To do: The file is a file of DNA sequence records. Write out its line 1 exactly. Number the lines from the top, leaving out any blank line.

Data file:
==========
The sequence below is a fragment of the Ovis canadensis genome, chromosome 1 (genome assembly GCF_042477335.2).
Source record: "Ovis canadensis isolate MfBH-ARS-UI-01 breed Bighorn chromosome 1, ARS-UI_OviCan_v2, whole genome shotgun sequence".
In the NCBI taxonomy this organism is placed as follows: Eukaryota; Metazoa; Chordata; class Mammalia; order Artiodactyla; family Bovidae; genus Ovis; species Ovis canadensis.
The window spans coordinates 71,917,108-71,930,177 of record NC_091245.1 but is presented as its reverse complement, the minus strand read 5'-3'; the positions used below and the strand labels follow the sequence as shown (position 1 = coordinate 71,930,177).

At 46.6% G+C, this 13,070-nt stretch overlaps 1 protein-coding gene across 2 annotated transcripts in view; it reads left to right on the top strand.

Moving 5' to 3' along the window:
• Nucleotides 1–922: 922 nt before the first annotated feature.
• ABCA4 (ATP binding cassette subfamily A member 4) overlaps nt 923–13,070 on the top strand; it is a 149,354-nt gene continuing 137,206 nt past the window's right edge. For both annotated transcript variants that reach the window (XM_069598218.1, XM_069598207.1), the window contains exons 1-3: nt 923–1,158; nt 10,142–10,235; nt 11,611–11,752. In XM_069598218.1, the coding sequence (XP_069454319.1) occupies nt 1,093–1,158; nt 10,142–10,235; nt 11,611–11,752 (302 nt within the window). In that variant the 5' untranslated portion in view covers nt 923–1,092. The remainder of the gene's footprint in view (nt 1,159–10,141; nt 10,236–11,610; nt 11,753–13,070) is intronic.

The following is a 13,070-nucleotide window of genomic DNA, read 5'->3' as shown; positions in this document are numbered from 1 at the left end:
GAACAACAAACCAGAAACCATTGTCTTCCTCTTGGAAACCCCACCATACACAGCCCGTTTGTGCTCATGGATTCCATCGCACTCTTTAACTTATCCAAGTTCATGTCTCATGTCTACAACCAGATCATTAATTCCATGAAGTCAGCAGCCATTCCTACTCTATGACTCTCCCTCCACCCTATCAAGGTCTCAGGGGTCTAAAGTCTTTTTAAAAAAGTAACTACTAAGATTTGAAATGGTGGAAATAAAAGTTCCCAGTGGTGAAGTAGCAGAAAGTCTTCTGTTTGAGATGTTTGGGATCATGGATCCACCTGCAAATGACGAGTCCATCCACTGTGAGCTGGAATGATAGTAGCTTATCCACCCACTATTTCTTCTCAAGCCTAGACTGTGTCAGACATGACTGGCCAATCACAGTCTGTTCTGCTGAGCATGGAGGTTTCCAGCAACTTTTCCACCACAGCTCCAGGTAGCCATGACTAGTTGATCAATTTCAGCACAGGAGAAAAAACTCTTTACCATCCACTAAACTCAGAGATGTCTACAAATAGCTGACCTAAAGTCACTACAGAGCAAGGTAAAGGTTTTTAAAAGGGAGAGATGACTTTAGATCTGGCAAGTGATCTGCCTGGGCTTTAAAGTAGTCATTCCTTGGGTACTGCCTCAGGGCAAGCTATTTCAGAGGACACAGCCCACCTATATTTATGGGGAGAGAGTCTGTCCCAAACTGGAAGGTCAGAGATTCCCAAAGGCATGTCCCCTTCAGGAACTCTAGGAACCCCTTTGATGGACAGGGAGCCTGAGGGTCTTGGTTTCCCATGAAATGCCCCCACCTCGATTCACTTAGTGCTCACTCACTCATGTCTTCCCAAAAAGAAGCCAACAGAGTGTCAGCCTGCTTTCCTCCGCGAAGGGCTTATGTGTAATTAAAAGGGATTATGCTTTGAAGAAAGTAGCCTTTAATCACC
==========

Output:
The sequence below is a fragment of the Ovis canadensis genome, chromosome 1 (genome assembly GCF_042477335.2).